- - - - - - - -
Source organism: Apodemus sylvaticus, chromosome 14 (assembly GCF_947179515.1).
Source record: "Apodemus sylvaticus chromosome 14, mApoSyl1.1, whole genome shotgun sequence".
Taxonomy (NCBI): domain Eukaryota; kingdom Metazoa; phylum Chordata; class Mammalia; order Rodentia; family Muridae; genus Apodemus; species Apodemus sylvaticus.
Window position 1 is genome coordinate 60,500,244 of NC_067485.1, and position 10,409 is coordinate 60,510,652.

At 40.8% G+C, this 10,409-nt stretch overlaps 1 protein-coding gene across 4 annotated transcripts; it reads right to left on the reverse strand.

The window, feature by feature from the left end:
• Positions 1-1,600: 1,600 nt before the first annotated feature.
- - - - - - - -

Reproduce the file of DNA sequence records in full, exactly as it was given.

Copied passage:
Source organism: Apodemus sylvaticus, chromosome 14 (assembly GCF_947179515.1).
Source record: "Apodemus sylvaticus chromosome 14, mApoSyl1.1, whole genome shotgun sequence".
Taxonomy (NCBI): domain Eukaryota; kingdom Metazoa; phylum Chordata; class Mammalia; order Rodentia; family Muridae; genus Apodemus; species Apodemus sylvaticus.
Window position 1 is genome coordinate 60,500,244 of NC_067485.1, and position 10,409 is coordinate 60,510,652.

At 40.8% G+C, this 10,409-nt stretch overlaps 1 protein-coding gene across 4 annotated transcripts; it reads right to left on the reverse strand.

The window, feature by feature from the left end:
• Positions 1-1,600: 1,600 nt before the first annotated feature.